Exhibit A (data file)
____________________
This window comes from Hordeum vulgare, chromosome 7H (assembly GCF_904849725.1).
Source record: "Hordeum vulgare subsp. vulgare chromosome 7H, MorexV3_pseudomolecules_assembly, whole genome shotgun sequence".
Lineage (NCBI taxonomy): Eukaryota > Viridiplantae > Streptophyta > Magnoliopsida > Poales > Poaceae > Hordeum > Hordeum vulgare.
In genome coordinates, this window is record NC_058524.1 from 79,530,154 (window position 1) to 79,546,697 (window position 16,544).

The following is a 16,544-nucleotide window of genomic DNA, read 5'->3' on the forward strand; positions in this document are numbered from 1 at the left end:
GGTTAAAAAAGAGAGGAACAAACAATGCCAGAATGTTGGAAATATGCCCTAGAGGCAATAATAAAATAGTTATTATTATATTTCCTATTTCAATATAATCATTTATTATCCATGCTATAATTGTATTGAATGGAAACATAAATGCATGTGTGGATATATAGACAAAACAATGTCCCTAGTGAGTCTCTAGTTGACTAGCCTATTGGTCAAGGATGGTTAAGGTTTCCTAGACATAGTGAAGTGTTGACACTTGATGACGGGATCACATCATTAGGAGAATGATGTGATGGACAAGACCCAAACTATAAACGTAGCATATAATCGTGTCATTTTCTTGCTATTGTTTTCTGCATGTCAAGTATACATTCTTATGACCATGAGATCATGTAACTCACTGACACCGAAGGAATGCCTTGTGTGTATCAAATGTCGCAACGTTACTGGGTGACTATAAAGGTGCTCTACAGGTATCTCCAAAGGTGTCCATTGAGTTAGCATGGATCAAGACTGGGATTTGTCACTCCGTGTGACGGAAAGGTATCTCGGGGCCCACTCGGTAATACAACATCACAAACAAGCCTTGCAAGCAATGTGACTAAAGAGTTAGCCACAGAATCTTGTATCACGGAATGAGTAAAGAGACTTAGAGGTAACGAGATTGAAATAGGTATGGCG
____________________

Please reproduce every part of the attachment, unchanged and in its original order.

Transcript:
This window comes from Hordeum vulgare, chromosome 7H (assembly GCF_904849725.1).
Source record: "Hordeum vulgare subsp. vulgare chromosome 7H, MorexV3_pseudomolecules_assembly, whole genome shotgun sequence".
Lineage (NCBI taxonomy): Eukaryota > Viridiplantae > Streptophyta > Magnoliopsida > Poales > Poaceae > Hordeum > Hordeum vulgare.
In genome coordinates, this window is record NC_058524.1 from 79,530,154 (window position 1) to 79,546,697 (window position 16,544).

The following is a 16,544-nucleotide window of genomic DNA, read 5'->3' on the forward strand; positions in this document are numbered from 1 at the left end:
GGTTAAAAAAGAGAGGAACAAACAATGCCAGAATGTTGGAAATATGCCCTAGAGGCAATAATAAAATAGTTATTATTATATTTCCTATTTCAATATAATCATTTATTATCCATGCTATAATTGTATTGAATGGAAACATAAATGCATGTGTGGATATATAGACAAAACAATGTCCCTAGTGAGTCTCTAGTTGACTAGCCTATTGGTCAAGGATGGTTAAGGTTTCCTAGACATAGTGAAGTGTTGACACTTGATGACGGGATCACATCATTAGGAGAATGATGTGATGGACAAGACCCAAACTATAAACGTAGCATATAATCGTGTCATTTTCTTGCTATTGTTTTCTGCATGTCAAGTATACATTCTTATGACCATGAGATCATGTAACTCACTGACACCGAAGGAATGCCTTGTGTGTATCAAATGTCGCAACGTTACTGGGTGACTATAAAGGTGCTCTACAGGTATCTCCAAAGGTGTCCATTGAGTTAGCATGGATCAAGACTGGGATTTGTCACTCCGTGTGACGGAAAGGTATCTCGGGGCCCACTCGGTAATACAACATCACAAACAAGCCTTGCAAGCAATGTGACTAAAGAGTTAGCCACAGAATCTTGTATCACGGAATGAGTAAAGAGACTTAGAGGTAACGAGATTGAAATAGGTATGGCG